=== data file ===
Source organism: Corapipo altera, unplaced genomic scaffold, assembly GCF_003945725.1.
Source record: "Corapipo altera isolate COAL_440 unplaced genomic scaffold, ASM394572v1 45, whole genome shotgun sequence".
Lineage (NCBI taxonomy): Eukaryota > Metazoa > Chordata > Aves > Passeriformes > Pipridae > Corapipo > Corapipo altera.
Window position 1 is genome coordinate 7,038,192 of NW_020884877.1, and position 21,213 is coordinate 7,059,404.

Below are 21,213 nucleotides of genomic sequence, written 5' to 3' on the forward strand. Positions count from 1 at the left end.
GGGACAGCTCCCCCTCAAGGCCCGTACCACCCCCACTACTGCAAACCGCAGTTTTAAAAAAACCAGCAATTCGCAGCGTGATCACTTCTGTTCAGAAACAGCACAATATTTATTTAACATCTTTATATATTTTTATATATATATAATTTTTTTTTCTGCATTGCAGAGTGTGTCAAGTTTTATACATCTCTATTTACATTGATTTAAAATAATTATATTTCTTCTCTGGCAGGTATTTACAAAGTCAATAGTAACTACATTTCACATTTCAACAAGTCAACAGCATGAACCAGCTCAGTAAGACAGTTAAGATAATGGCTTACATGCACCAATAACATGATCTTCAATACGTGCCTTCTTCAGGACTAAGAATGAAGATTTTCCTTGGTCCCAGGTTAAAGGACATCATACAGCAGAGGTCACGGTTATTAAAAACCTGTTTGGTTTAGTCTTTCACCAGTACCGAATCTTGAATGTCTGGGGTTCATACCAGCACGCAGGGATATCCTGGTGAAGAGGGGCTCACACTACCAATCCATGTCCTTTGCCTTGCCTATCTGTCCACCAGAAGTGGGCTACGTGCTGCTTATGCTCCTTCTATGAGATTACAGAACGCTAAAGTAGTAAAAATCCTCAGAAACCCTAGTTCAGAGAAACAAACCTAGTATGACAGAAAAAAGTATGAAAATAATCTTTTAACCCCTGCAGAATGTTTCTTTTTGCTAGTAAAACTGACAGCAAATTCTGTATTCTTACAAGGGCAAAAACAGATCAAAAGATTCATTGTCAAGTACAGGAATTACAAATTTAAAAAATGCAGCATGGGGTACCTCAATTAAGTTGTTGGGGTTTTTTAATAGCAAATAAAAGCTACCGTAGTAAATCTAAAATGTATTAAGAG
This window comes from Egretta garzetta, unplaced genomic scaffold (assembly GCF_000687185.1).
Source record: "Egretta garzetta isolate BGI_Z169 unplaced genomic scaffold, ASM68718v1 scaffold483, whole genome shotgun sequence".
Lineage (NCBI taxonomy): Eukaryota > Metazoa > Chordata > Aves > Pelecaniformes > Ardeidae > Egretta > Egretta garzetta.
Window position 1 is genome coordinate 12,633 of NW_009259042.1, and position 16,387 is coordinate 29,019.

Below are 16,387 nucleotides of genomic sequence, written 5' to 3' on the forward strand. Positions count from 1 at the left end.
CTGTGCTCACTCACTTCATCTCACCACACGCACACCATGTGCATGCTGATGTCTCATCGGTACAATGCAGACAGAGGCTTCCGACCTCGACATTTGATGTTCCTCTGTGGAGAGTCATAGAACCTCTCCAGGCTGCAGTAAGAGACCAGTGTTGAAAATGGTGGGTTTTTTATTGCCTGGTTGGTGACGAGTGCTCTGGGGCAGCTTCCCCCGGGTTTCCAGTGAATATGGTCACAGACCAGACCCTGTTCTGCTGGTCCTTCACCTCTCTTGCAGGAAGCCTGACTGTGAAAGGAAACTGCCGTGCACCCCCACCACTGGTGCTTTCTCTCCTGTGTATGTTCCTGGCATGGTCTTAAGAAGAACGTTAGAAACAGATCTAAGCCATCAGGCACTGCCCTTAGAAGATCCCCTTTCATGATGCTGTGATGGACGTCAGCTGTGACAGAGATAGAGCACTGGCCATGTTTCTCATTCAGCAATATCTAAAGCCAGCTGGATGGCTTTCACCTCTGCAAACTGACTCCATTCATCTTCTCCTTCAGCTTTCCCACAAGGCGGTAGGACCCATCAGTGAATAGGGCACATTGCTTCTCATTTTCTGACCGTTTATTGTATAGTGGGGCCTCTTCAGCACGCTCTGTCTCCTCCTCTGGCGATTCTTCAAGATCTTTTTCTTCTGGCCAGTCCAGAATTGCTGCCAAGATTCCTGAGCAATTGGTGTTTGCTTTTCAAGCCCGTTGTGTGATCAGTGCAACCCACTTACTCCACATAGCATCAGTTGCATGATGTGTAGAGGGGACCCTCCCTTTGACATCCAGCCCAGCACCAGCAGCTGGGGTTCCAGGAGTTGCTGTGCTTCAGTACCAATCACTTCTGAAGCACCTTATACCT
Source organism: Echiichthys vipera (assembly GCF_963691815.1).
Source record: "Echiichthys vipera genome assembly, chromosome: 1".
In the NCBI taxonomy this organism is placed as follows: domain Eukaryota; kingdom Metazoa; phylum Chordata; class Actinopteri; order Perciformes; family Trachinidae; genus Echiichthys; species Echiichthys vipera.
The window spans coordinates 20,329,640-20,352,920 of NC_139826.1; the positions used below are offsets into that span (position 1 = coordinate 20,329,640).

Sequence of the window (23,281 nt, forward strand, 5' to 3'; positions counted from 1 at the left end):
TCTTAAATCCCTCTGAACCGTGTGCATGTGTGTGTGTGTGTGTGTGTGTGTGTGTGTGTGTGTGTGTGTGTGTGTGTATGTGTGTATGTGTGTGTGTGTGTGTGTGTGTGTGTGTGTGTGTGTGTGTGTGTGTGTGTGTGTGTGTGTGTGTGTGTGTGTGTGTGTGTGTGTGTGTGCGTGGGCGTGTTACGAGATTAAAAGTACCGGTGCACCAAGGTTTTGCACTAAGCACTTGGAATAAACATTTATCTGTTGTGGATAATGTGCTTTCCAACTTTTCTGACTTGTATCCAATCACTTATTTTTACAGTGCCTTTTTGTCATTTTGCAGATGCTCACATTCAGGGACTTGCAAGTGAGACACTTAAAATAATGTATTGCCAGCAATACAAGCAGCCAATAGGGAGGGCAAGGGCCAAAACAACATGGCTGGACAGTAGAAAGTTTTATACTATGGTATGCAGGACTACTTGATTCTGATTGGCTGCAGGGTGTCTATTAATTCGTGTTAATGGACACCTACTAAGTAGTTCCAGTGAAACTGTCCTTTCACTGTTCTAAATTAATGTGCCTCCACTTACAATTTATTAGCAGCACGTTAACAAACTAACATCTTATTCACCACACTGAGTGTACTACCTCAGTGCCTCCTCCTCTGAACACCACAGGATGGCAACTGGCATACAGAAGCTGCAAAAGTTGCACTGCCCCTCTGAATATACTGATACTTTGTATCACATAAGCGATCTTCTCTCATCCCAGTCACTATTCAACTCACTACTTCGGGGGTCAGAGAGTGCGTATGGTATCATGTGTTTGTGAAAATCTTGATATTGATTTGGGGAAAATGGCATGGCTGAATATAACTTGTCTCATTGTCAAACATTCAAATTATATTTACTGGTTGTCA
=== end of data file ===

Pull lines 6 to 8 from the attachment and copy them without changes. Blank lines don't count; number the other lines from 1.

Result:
GGGACAGCTCCCCCTCAAGGCCCGTACCACCCCCACTACTGCAAACCGCAGTTTTAAAAAAACCAGCAATTCGCAGCGTGATCACTTCTGTTCAGAAACAGCACAATATTTATTTAACATCTTTATATATTTTTATATATATATAATTTTTTTTTCTGCATTGCAGAGTGTGTCAAGTTTTATACATCTCTATTTACATTGATTTAAAATAATTATATTTCTTCTCTGGCAGGTATTTACAAAGTCAATAGTAACTACATTTCACATTTCAACAAGTCAACAGCATGAACCAGCTCAGTAAGACAGTTAAGATAATGGCTTACATGCACCAATAACATGATCTTCAATACGTGCCTTCTTCAGGACTAAGAATGAAGATTTTCCTTGGTCCCAGGTTAAAGGACATCATACAGCAGAGGTCACGGTTATTAAAAACCTGTTTGGTTTAGTCTTTCACCAGTACCGAATCTTGAATGTCTGGGGTTCATACCAGCACGCAGGGATATCCTGGTGAAGAGGGGCTCACACTACCAATCCATGTCCTTTGCCTTGCCTATCTGTCCACCAGAAGTGGGCTACGTGCTGCTTATGCTCCTTCTATGAGATTACAGAACGCTAAAGTAGTAAAAATCCTCAGAAACCCTAGTTCAGAGAAACAAACCTAGTATGACAGAAAAAAGTATGAAAATAATCTTTTAACCCCTGCAGAATGTTTCTTTTTGCTAGTAAAACTGACAGCAAATTCTGTATTCTTACAAGGGCAAAAACAGATCAAAAGATTCATTGTCAAGTACAGGAATTACAAATTTAAAAAATGCAGCATGGGGTACCTCAATTAAGTTGTTGGGGTTTTTTAATAGCAAATAAAAGCTACCGTAGTAAATCTAAAATGTATTAAGAG
This window comes from Egretta garzetta, unplaced genomic scaffold (assembly GCF_000687185.1).
Source record: "Egretta garzetta isolate BGI_Z169 unplaced genomic scaffold, ASM68718v1 scaffold483, whole genome shotgun sequence".